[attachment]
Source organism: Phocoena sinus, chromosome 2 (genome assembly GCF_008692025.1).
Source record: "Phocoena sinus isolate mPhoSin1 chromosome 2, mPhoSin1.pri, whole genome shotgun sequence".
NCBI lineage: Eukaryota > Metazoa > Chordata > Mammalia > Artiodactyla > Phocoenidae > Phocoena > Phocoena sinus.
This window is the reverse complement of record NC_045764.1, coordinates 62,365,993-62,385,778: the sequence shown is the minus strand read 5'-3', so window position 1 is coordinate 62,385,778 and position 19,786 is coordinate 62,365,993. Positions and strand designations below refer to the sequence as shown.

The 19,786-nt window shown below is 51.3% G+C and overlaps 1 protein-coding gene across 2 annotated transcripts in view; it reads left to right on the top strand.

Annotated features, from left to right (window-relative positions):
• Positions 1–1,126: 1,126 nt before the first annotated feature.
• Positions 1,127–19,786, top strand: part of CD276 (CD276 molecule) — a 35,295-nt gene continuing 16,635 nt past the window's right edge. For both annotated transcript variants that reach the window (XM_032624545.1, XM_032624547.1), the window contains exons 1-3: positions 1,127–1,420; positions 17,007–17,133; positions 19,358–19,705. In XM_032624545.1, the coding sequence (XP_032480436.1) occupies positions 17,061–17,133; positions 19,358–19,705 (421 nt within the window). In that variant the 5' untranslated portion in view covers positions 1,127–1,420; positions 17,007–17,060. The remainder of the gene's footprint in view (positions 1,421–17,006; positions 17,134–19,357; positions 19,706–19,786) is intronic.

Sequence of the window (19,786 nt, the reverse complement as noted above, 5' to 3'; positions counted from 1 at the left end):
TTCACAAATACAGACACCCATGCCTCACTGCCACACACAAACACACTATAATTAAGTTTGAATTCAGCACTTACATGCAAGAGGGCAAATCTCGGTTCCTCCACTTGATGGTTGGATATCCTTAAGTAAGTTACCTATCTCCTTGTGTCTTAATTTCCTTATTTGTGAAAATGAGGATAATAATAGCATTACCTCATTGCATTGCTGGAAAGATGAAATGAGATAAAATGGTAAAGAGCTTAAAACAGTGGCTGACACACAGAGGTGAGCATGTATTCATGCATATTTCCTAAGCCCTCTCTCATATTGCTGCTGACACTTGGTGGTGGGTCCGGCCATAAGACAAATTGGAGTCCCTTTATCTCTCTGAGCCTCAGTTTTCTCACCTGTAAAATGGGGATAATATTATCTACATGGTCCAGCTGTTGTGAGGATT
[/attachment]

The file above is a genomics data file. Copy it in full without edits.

Source organism: Phocoena sinus, chromosome 2 (genome assembly GCF_008692025.1).
Source record: "Phocoena sinus isolate mPhoSin1 chromosome 2, mPhoSin1.pri, whole genome shotgun sequence".
NCBI lineage: Eukaryota > Metazoa > Chordata > Mammalia > Artiodactyla > Phocoenidae > Phocoena > Phocoena sinus.
This window is the reverse complement of record NC_045764.1, coordinates 62,365,993-62,385,778: the sequence shown is the minus strand read 5'-3', so window position 1 is coordinate 62,385,778 and position 19,786 is coordinate 62,365,993. Positions and strand designations below refer to the sequence as shown.

The 19,786-nt window shown below is 51.3% G+C and overlaps 1 protein-coding gene across 2 annotated transcripts in view; it reads left to right on the top strand.

Annotated features, from left to right (window-relative positions):
• Positions 1–1,126: 1,126 nt before the first annotated feature.
• Positions 1,127–19,786, top strand: part of CD276 (CD276 molecule) — a 35,295-nt gene continuing 16,635 nt past the window's right edge. For both annotated transcript variants that reach the window (XM_032624545.1, XM_032624547.1), the window contains exons 1-3: positions 1,127–1,420; positions 17,007–17,133; positions 19,358–19,705. In XM_032624545.1, the coding sequence (XP_032480436.1) occupies positions 17,061–17,133; positions 19,358–19,705 (421 nt within the window). In that variant the 5' untranslated portion in view covers positions 1,127–1,420; positions 17,007–17,060. The remainder of the gene's footprint in view (positions 1,421–17,006; positions 17,134–19,357; positions 19,706–19,786) is intronic.

Sequence of the window (19,786 nt, the reverse complement as noted above, 5' to 3'; positions counted from 1 at the left end):
TTCACAAATACAGACACCCATGCCTCACTGCCACACACAAACACACTATAATTAAGTTTGAATTCAGCACTTACATGCAAGAGGGCAAATCTCGGTTCCTCCACTTGATGGTTGGATATCCTTAAGTAAGTTACCTATCTCCTTGTGTCTTAATTTCCTTATTTGTGAAAATGAGGATAATAATAGCATTACCTCATTGCATTGCTGGAAAGATGAAATGAGATAAAATGGTAAAGAGCTTAAAACAGTGGCTGACACACAGAGGTGAGCATGTATTCATGCATATTTCCTAAGCCCTCTCTCATATTGCTGCTGACACTTGGTGGTGGGTCCGGCCATAAGACAAATTGGAGTCCCTTTATCTCTCTGAGCCTCAGTTTTCTCACCTGTAAAATGGGGATAATATTATCTACATGGTCCAGCTGTTGTGAGGATT